China confirms detention of American FedEx pilot after air-gun pellets allegedly found in luggage

South China Morning Post Dipublikasikan 00.09, 21/09/2019
China confirms detention of American FedEx pilot after air-gun pellets allegedly found in luggage

China's foreign ministry confirmed on Friday that an American pilot employed by US courier company FedEx was detained in the southern Chinese city of Guangzhou last week on suspicion of smuggling ammunition.

The pilot was detained on September 12 at Guangzhou Baiyun International Airport on his way to Hong Kong after customs authorities found a box of 681 air-gun pellets in his luggage, the ministry said. He was later released on bail.

Ministry spokesman Geng Shuang said the pilot entered China through Guangzhou on a FedEx cargo plane on September 11, and was released pending an investigation.

The US consulate had been informed of the case, Geng said.

Under Chinese law, suspects released on bail cannot leave the city without permission. Authorities can also seize the person's passport and limit their activities and communications.

The Wall Street Journal, which first reported on the case, identified the pilot as former US Air Force colonel Todd Hohn, a resident of Hong Kong.

According to the report, Hohn was detained while waiting in an executive lounge to board a flight with Cathay Dragon, a subsidiary of Hong Kong's embattled flagship airline Cathay Pacific Airways.

Hohn was told that he could not leave mainland China until the investigation concluded, the report said.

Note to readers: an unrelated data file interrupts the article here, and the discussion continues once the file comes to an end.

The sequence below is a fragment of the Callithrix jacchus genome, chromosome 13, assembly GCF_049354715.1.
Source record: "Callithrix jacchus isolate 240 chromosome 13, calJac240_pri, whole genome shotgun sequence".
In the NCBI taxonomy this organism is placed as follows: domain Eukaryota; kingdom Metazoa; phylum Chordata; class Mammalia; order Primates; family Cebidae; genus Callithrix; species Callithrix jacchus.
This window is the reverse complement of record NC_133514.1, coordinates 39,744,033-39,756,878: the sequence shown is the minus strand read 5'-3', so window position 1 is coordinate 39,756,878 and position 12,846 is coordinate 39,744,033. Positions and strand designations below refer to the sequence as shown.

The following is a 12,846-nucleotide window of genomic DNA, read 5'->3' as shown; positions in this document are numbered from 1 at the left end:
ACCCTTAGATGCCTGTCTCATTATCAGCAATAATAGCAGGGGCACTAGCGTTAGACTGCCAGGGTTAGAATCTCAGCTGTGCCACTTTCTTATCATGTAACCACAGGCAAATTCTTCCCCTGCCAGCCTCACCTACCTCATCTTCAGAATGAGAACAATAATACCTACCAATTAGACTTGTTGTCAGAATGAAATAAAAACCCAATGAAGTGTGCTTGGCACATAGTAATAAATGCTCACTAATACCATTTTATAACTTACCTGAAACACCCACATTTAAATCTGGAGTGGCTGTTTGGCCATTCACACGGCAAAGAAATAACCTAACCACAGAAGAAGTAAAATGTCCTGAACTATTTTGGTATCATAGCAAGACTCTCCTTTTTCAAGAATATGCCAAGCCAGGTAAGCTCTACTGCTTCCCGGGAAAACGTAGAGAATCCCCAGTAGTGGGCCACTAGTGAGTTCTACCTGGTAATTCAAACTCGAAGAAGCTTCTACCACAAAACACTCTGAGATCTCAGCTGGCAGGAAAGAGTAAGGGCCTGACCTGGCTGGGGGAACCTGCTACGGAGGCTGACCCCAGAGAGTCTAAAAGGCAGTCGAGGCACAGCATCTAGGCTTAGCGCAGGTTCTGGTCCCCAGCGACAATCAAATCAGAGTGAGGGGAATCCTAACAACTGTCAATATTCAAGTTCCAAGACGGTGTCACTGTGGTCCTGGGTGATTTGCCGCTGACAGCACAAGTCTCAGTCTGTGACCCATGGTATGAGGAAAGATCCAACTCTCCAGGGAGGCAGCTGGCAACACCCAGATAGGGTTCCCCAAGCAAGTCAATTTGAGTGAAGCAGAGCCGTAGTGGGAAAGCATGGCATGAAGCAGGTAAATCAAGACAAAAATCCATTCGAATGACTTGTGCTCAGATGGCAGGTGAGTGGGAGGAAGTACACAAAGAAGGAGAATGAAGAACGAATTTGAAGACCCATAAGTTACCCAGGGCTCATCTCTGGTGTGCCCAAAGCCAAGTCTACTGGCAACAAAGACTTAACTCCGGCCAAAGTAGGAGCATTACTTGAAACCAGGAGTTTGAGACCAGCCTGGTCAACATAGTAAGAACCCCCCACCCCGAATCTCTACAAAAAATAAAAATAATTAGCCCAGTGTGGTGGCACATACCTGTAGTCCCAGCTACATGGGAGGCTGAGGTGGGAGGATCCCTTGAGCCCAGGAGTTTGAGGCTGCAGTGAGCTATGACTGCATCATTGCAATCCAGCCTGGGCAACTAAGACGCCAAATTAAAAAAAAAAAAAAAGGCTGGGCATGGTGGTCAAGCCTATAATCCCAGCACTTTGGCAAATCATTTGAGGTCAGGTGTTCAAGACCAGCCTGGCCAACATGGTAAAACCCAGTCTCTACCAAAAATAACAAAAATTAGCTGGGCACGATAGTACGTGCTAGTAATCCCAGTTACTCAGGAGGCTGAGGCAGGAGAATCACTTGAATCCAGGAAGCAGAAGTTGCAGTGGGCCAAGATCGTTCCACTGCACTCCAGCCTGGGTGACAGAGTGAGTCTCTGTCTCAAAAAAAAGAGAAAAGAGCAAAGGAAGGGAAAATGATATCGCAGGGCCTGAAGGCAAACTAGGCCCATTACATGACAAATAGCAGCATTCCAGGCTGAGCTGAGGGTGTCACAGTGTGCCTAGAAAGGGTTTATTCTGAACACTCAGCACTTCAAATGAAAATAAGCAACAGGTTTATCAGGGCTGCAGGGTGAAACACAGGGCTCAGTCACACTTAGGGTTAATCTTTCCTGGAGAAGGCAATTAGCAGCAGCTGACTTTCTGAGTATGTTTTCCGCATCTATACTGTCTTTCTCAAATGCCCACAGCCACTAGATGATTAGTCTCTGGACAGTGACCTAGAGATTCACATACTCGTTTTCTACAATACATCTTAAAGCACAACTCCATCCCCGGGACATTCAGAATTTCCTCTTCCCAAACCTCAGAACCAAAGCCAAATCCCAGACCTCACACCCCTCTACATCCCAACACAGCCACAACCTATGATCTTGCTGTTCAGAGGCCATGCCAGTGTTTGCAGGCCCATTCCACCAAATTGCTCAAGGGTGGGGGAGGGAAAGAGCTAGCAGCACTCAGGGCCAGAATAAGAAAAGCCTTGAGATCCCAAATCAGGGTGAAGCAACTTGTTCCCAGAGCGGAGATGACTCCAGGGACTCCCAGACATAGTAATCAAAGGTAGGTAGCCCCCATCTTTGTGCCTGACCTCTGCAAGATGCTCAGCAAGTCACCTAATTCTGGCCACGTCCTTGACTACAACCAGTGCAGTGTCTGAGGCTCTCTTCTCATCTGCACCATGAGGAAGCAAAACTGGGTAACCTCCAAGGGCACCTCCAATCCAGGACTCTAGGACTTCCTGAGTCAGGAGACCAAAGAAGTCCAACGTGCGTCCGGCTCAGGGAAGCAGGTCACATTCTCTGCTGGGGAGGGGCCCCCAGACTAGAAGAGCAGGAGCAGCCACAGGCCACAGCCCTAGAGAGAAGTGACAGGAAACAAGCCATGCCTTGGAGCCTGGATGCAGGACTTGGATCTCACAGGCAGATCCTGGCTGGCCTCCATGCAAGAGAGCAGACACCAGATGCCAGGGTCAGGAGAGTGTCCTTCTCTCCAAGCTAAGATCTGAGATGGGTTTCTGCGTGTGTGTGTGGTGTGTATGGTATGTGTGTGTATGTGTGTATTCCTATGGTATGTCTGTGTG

In a statement, FedEx confirmed that one of its pilots was detained and later released on bail after "an item was found in his luggage before a commercial flight".

"We are working with the appropriate authorities to gain a better understanding of the facts," the company said.

FedEx has found itself in Beijing's cross hairs in recent months as the US-China trade war has escalated. The two sides resumed face-to-face talks in Washington on Thursday for the first time in nearly two months.

In May, the company was accused of knowingly shipping packages meant for technology firm Huawei in China to the United States, only days after Huawei was put on a US government blacklist banning American firms from selling products to the telecommunications giant.

FedEx apologised on its Chinese social media account for the "mis-transportation" of the packages, saying they were diverted in error.

But Ma Junsheng, head of China's State Post Bureau, said at the start of June that the government had launched a formal investigation.

In August, FedEx was accused of allowing a gun to be shipped from the US to a Chinese sportswear company in Fujian province. FedEx said it discovered the gun and turned it over to local authorities.

Then earlier this month, state news agency Xinhua said regulators were investigating FedEx for trying to ship controlled knives to Hong Kong. The firm denied the accusation, saying the shipment in question "was handled correctly via standard security protocol".

China is expected to soon launch its first "unreliable entity list" of foreign firms sanctioned by Beijing for engaging in illegal activities or in non-commercial activities that harm Chinese companies. Some Chinese state media outlets have said that FedEx could be put on the list.

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